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Making healthcare bills easier to understand

Making healthcare bills easier to understand

As part of a broader health IT push, the Department of Health and Human Services secretary rolls out challenge to bring transparency to opaque medical billing practices.

WASHINGTON -- Obama administration officials like to tout the progress they have made in opening up health information to increase transparency in a notoriously opaque industry, but they are also quick to acknowledge that reform is at best a gradual process.

On Monday, the Department of Health and Human Services (HHS) took aim at what can be one of the more frustrating parts of the system for healthcare consumers: billing.

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HHS Secretary Sylvia Mathews Burwell announced an open challenge to healthcare providers, developers, tech firms and others to design a medical bill "so that a normal human being can understand it."

"It can feel like you need a PhD in health policy just to understand your bills," Burwell said at the annual Health Datapalooza conference.

HHS looks to developers to help demystify healthcare bills

The "A Bill You Can Understand" challenge, sponsored by the AARP and conducted by the design agency Mad*Pow, aims to spotlight the challenges of deciphering medical bills, an area where consumers can be overwhelmed by overlapping bills from different providers that are often couched in "industry jargon," according to HHS.

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The challenge comes as the latest administration initiative to engage with groups and individuals outside the government to improve the nation's health care system with the aid of technology, following efforts that have included billions of dollars in funding for health IT projects, opening federal datasets and tying Medicare reimbursements to the adoption of electronic health records (HER).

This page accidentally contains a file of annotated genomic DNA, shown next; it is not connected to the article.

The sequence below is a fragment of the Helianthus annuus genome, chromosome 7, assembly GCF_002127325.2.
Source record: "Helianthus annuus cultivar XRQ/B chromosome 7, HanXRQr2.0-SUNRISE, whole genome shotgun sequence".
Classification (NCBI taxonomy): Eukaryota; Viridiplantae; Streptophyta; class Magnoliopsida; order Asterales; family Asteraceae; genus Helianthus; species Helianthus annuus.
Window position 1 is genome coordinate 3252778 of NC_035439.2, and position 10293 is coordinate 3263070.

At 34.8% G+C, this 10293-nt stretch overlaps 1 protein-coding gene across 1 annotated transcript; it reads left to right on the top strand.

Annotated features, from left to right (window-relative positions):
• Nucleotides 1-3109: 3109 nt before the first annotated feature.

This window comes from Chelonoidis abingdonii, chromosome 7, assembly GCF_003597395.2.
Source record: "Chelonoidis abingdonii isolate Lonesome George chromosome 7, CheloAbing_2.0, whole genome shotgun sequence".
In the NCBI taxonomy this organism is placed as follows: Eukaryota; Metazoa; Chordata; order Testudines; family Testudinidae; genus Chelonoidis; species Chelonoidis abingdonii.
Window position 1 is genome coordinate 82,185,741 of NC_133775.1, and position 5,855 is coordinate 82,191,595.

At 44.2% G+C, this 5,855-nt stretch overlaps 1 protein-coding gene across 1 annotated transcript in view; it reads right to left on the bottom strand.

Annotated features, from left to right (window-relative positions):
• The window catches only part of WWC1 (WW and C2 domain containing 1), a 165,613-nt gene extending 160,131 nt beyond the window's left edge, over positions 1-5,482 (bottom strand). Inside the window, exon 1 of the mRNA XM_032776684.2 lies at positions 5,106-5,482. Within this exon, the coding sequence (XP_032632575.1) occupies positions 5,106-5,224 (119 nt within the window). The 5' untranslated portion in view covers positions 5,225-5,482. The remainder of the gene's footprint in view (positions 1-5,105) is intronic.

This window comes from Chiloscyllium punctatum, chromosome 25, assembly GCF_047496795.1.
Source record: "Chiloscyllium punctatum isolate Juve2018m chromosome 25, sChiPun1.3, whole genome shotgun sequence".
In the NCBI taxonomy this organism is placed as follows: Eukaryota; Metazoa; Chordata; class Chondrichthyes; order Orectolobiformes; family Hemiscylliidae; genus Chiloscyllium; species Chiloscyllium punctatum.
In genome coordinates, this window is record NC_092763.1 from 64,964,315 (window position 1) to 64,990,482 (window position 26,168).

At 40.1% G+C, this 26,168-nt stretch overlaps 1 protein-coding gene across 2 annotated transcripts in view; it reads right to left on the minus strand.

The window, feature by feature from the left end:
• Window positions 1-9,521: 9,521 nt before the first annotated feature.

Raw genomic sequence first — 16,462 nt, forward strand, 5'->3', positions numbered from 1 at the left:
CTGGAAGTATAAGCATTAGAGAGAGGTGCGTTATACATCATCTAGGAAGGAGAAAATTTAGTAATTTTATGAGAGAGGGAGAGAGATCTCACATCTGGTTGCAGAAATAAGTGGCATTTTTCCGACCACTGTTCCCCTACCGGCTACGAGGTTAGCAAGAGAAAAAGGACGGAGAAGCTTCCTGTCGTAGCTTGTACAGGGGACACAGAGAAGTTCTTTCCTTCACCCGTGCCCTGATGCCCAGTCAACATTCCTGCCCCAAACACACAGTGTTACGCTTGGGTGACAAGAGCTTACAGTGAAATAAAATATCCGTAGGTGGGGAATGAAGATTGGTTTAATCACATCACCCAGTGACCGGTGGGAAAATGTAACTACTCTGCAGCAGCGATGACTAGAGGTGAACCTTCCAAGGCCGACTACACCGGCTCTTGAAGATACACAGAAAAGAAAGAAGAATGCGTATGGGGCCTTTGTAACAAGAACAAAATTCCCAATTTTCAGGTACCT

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A major hindrance to those efforts has been the challenge of interoperability, as EHR systems and other health IT applications have been limited in their impact because the data they collect or produce is walled off in siloes, owing either to technical incompatibilities or the policies of the vendors.

"We still have work to do to get the kind of open, connected health system that is needed for lasting system transformation. But, we know what we need to improve," Burwell said.

"First, we need to make sure health IT systems are speaking the same language through common standards so they can communicate with one another," she added. "Second, we need to change the culture around the access to information. Doctors and hospitals need to recognize that people have a right to access their own electronic health information. Data blocking can't be tolerated and a patient's data needs to be able to move to all the clinicians that are treating that patient."

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Burwell also spoke of the importance of setting a policy framework that facilitates and incentivizes common standards and information sharing. She noted with approval that many of the major health IT vendors have made commitments to improve interoperability, though she acknowledged that the move away from proprietary standards and data lock-in is slow going.

"Overcoming these challenge won't be easy," she said. "Getting different systems to speak the same language can be time-consuming and expensive. Changing the culture is easier said than done, and even when data can move more freely, it's not always accurate or in a usable format. It's important to stay clear-eyed about the difficulties, but we also see that the principles are catching on."

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